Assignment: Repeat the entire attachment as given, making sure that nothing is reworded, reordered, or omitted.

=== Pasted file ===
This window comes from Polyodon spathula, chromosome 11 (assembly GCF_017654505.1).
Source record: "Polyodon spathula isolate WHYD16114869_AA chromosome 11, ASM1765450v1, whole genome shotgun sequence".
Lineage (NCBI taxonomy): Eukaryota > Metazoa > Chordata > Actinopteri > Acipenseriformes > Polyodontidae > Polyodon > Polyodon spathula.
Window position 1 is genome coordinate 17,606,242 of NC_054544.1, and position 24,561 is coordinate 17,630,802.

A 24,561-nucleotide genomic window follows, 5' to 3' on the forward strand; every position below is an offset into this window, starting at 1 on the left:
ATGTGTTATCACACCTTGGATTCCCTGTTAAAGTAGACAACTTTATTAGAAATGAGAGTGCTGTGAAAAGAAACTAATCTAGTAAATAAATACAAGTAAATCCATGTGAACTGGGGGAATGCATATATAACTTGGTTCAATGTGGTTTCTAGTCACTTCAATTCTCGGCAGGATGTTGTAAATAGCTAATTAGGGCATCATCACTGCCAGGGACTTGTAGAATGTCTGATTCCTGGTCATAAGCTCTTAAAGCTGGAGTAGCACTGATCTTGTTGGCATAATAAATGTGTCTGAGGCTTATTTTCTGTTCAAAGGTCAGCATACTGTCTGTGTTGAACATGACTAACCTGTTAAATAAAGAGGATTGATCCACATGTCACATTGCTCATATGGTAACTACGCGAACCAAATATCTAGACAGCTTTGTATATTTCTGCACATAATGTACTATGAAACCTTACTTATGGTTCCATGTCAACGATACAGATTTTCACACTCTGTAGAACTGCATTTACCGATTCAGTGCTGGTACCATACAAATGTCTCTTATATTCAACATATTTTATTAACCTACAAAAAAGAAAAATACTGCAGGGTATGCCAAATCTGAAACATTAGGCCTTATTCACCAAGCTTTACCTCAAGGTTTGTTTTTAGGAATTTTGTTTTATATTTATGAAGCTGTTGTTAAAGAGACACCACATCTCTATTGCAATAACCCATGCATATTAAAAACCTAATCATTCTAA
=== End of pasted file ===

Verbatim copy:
This window comes from Polyodon spathula, chromosome 11 (assembly GCF_017654505.1).
Source record: "Polyodon spathula isolate WHYD16114869_AA chromosome 11, ASM1765450v1, whole genome shotgun sequence".
Lineage (NCBI taxonomy): Eukaryota > Metazoa > Chordata > Actinopteri > Acipenseriformes > Polyodontidae > Polyodon > Polyodon spathula.
Window position 1 is genome coordinate 17,606,242 of NC_054544.1, and position 24,561 is coordinate 17,630,802.

A 24,561-nucleotide genomic window follows, 5' to 3' on the forward strand; every position below is an offset into this window, starting at 1 on the left:
ATGTGTTATCACACCTTGGATTCCCTGTTAAAGTAGACAACTTTATTAGAAATGAGAGTGCTGTGAAAAGAAACTAATCTAGTAAATAAATACAAGTAAATCCATGTGAACTGGGGGAATGCATATATAACTTGGTTCAATGTGGTTTCTAGTCACTTCAATTCTCGGCAGGATGTTGTAAATAGCTAATTAGGGCATCATCACTGCCAGGGACTTGTAGAATGTCTGATTCCTGGTCATAAGCTCTTAAAGCTGGAGTAGCACTGATCTTGTTGGCATAATAAATGTGTCTGAGGCTTATTTTCTGTTCAAAGGTCAGCATACTGTCTGTGTTGAACATGACTAACCTGTTAAATAAAGAGGATTGATCCACATGTCACATTGCTCATATGGTAACTACGCGAACCAAATATCTAGACAGCTTTGTATATTTCTGCACATAATGTACTATGAAACCTTACTTATGGTTCCATGTCAACGATACAGATTTTCACACTCTGTAGAACTGCATTTACCGATTCAGTGCTGGTACCATACAAATGTCTCTTATATTCAACATATTTTATTAACCTACAAAAAAGAAAAATACTGCAGGGTATGCCAAATCTGAAACATTAGGCCTTATTCACCAAGCTTTACCTCAAGGTTTGTTTTTAGGAATTTTGTTTTATATTTATGAAGCTGTTGTTAAAGAGACACCACATCTCTATTGCAATAACCCATGCATATTAAAAACCTAATCATTCTAA